Sally was managing a ladies club, hosting mainly foreigners, but when she was saved, she gave her talents to the Lord. A marvellous people-person, Sally has a great ability to witness to everyone, from military generals to hardened criminals. She has made a mighty impact.
Partnerships must be deep and long-lasting. Many of our younger workers are children of the original recruits.
The workers are involved in sharing the Gospel; discipleship; helping people out of poverty through income-generating projects; education of thousands of children through to tertiary level; funding treatments where families cannot afford them and much more. Multiple missions are done each year to remote areas for medical, oral health, and ophthalmology treatments, meanwhile teaching God's Word and baptising believers.
Another priority is Bible distribution and, in every area we work, we are planting churches that are pastored by local workers. New Hope often serves in Muslim-dominated areas which are off-limits to foreigners. In each country, there are different priorities and the approach is flexible, willing to adjust to local needs. The goal is always to establish a work that will grow itself and expand and not just adding but multiplying.
Children are sponsored for $17 per month (unchanged since 1985), which supports the child's whole family, plus covering their public schooling. Sponsored children attend Sunday School, Bible studies, annual holiday programmes, and week-long residential camps (for teenagers) to encourage them to follow the Lord. New Hope schools have been established in several countries for special needs children, lepers and children, and in remote or terrorist-affected places.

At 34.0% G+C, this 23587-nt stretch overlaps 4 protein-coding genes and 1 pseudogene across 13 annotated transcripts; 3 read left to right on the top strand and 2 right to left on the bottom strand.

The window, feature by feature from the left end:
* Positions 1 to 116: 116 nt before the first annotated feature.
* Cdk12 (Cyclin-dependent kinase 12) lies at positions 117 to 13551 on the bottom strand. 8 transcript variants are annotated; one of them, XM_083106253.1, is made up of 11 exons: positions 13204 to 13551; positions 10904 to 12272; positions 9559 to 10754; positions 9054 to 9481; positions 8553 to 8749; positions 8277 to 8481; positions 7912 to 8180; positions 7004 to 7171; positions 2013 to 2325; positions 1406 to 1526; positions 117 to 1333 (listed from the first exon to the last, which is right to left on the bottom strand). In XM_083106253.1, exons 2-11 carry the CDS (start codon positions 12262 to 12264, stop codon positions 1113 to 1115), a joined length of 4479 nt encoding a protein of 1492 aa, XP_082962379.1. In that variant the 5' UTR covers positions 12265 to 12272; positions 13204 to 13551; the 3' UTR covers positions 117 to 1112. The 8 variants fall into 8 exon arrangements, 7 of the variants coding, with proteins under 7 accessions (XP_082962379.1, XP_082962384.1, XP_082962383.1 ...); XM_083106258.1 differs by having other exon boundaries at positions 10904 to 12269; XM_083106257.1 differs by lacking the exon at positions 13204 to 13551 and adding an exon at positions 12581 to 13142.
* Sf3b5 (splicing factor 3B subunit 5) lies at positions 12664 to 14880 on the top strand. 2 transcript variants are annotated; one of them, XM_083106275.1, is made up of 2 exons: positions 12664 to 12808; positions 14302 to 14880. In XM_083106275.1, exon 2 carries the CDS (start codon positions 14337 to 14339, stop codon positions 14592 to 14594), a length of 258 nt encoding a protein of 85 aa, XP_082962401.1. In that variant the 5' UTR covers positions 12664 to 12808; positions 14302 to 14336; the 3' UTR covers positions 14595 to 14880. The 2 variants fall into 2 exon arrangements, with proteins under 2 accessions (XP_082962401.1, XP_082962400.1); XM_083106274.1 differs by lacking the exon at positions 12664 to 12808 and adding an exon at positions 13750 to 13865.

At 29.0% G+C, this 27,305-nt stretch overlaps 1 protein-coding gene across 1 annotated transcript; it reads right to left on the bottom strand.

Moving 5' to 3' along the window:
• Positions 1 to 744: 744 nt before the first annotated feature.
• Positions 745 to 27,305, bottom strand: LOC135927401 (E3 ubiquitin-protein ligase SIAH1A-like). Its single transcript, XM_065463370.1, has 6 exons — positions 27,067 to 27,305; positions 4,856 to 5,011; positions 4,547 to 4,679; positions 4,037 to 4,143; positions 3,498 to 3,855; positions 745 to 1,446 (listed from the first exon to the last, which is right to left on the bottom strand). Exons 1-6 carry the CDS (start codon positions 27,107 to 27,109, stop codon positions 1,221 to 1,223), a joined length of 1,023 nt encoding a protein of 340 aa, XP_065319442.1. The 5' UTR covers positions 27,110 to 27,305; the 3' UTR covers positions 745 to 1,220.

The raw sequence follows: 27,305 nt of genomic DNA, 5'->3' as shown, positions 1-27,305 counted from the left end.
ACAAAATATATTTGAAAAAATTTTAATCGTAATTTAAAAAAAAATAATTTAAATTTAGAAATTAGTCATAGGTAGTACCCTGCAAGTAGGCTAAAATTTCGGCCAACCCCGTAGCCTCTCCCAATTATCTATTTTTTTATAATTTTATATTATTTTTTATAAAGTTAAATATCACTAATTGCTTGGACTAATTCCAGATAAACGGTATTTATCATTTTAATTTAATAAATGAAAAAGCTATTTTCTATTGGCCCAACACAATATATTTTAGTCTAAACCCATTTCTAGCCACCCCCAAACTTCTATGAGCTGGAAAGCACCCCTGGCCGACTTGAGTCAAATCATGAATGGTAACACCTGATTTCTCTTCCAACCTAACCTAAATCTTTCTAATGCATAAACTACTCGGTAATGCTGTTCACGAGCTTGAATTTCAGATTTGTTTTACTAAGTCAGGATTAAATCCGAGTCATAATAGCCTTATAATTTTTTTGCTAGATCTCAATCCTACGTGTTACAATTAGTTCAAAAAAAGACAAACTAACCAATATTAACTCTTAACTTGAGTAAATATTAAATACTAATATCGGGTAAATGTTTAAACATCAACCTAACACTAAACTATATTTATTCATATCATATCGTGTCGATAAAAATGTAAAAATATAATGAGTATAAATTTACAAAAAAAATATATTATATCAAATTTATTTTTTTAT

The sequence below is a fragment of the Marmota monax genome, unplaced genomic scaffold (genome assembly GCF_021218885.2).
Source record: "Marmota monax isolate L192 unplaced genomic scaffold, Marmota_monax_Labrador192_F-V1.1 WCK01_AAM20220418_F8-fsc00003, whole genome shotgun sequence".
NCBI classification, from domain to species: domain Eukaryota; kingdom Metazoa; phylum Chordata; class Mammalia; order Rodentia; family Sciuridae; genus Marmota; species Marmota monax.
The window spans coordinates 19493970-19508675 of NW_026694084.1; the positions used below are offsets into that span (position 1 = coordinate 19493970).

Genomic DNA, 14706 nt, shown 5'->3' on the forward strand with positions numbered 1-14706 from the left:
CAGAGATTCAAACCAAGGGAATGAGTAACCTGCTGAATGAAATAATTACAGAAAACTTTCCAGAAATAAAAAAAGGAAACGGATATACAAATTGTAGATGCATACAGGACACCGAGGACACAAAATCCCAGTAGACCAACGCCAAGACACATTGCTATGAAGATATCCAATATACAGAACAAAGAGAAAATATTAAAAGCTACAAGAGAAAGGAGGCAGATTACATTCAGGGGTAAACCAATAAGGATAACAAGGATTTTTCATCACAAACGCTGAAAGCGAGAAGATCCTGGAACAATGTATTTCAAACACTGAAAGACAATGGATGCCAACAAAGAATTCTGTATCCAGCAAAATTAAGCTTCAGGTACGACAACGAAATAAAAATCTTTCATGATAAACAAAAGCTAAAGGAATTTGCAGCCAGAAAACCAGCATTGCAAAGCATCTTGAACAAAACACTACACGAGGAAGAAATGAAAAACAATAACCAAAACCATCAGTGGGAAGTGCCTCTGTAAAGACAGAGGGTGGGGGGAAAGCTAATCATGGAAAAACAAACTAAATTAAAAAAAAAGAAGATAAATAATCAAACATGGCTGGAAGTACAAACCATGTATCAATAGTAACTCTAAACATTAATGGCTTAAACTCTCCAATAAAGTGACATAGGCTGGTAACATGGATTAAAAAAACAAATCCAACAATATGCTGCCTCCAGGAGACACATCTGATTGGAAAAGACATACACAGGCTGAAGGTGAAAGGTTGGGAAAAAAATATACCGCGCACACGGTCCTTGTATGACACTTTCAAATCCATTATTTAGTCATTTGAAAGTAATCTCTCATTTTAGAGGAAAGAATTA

If God guides, He provides
Praise God for the many wonderful, generous co-workers who have supported this work financially and prayerfully over the years – without a tax rebate! Roger receives financial requests daily from very deserving projects. It weighs heavily on him to seek the Lord as to how these funds ought to be distributed.
A small group of dedicated volunteers have always cared for the New Zealand end. New Hope ‘head office’ is in the corner of my (carpeted!) garage in Palmerston North. A special mention goes to Alan Little who was the administrator for over 20 years prior.
The work in each country is independent of the others and requires a different structure to meet government regulations. In the Philippines, for example, there are fifteen godly, gifted, enthusiastic individuals on the Board who are charged with making decisions about many different matters concerning New Hope’s work. If anyone of these is unavailable (including Roger), the work will go on as God wills.
For the least of these…
A recent New Hope newsletter highlighted 24 young adults in gowns and hats, who have recently graduated in many different subjects. These ‘kids’ were rescued from rubbish dumps and severe poverty. What a different track their lives could have been on if it was not for the work of God, Jesus and the Holy Spirit – and this thought brought me to tears. These 24 are just a few of the thousands who, through hard work and very little resources, have become employed and can financially support their families.
What is even more exciting is that they are believers in Jesus Christ, and are actively serving Him in many different ways including pastoring churches, music ministries, the Bible Society, outreach teams, and children’s work: